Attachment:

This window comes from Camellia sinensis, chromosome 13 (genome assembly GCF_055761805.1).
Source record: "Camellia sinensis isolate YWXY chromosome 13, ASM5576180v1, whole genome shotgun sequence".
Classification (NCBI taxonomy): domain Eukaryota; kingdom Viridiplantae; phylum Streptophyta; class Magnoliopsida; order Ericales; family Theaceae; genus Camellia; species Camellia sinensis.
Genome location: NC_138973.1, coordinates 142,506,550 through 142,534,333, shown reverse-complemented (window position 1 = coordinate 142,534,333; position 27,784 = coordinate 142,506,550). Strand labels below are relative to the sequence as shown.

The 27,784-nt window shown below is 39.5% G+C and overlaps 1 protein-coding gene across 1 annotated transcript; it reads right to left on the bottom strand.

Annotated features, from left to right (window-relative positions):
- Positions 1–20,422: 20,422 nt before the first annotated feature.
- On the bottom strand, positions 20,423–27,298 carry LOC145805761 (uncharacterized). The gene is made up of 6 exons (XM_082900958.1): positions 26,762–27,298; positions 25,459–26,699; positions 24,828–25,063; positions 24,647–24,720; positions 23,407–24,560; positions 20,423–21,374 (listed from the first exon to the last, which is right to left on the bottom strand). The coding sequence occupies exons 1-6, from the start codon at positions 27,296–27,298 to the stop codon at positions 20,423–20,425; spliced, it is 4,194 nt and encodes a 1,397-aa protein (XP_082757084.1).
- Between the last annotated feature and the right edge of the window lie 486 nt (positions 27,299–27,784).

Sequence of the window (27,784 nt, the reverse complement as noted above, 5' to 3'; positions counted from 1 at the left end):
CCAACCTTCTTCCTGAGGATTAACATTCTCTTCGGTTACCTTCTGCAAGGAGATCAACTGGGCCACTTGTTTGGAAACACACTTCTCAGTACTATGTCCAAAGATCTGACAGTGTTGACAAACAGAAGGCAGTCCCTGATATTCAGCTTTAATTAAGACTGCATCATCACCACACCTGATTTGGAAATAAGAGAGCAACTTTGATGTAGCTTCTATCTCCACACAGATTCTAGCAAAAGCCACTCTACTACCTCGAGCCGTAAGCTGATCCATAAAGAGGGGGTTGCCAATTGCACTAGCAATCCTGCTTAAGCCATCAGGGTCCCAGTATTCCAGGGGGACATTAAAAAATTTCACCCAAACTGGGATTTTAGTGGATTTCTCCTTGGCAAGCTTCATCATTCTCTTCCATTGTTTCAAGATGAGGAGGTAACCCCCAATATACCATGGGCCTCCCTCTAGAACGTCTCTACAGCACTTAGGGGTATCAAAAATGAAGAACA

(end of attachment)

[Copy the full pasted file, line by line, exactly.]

This window comes from Camellia sinensis, chromosome 13 (genome assembly GCF_055761805.1).
Source record: "Camellia sinensis isolate YWXY chromosome 13, ASM5576180v1, whole genome shotgun sequence".
Classification (NCBI taxonomy): domain Eukaryota; kingdom Viridiplantae; phylum Streptophyta; class Magnoliopsida; order Ericales; family Theaceae; genus Camellia; species Camellia sinensis.
Genome location: NC_138973.1, coordinates 142,506,550 through 142,534,333, shown reverse-complemented (window position 1 = coordinate 142,534,333; position 27,784 = coordinate 142,506,550). Strand labels below are relative to the sequence as shown.

The 27,784-nt window shown below is 39.5% G+C and overlaps 1 protein-coding gene across 1 annotated transcript; it reads right to left on the bottom strand.

Annotated features, from left to right (window-relative positions):
- Positions 1–20,422: 20,422 nt before the first annotated feature.
- On the bottom strand, positions 20,423–27,298 carry LOC145805761 (uncharacterized). The gene is made up of 6 exons (XM_082900958.1): positions 26,762–27,298; positions 25,459–26,699; positions 24,828–25,063; positions 24,647–24,720; positions 23,407–24,560; positions 20,423–21,374 (listed from the first exon to the last, which is right to left on the bottom strand). The coding sequence occupies exons 1-6, from the start codon at positions 27,296–27,298 to the stop codon at positions 20,423–20,425; spliced, it is 4,194 nt and encodes a 1,397-aa protein (XP_082757084.1).
- Between the last annotated feature and the right edge of the window lie 486 nt (positions 27,299–27,784).

Sequence of the window (27,784 nt, the reverse complement as noted above, 5' to 3'; positions counted from 1 at the left end):
CCAACCTTCTTCCTGAGGATTAACATTCTCTTCGGTTACCTTCTGCAAGGAGATCAACTGGGCCACTTGTTTGGAAACACACTTCTCAGTACTATGTCCAAAGATCTGACAGTGTTGACAAACAGAAGGCAGTCCCTGATATTCAGCTTTAATTAAGACTGCATCATCACCACACCTGATTTGGAAATAAGAGAGCAACTTTGATGTAGCTTCTATCTCCACACAGATTCTAGCAAAAGCCACTCTACTACCTCGAGCCGTAAGCTGATCCATAAAGAGGGGGTTGCCAATTGCACTAGCAATCCTGCTTAAGCCATCAGGGTCCCAGTATTCCAGGGGGACATTAAAAAATTTCACCCAAACTGGGATTTTAGTGGATTTCTCCTTGGCAAGCTTCATCATTCTCTTCCATTGTTTCAAGATGAGGAGGTAACCCCCAATATACCATGGGCCTCCCTCTAGAACGTCTCTACAGCACTTAGGGGTATCAAAAATGAAGAACA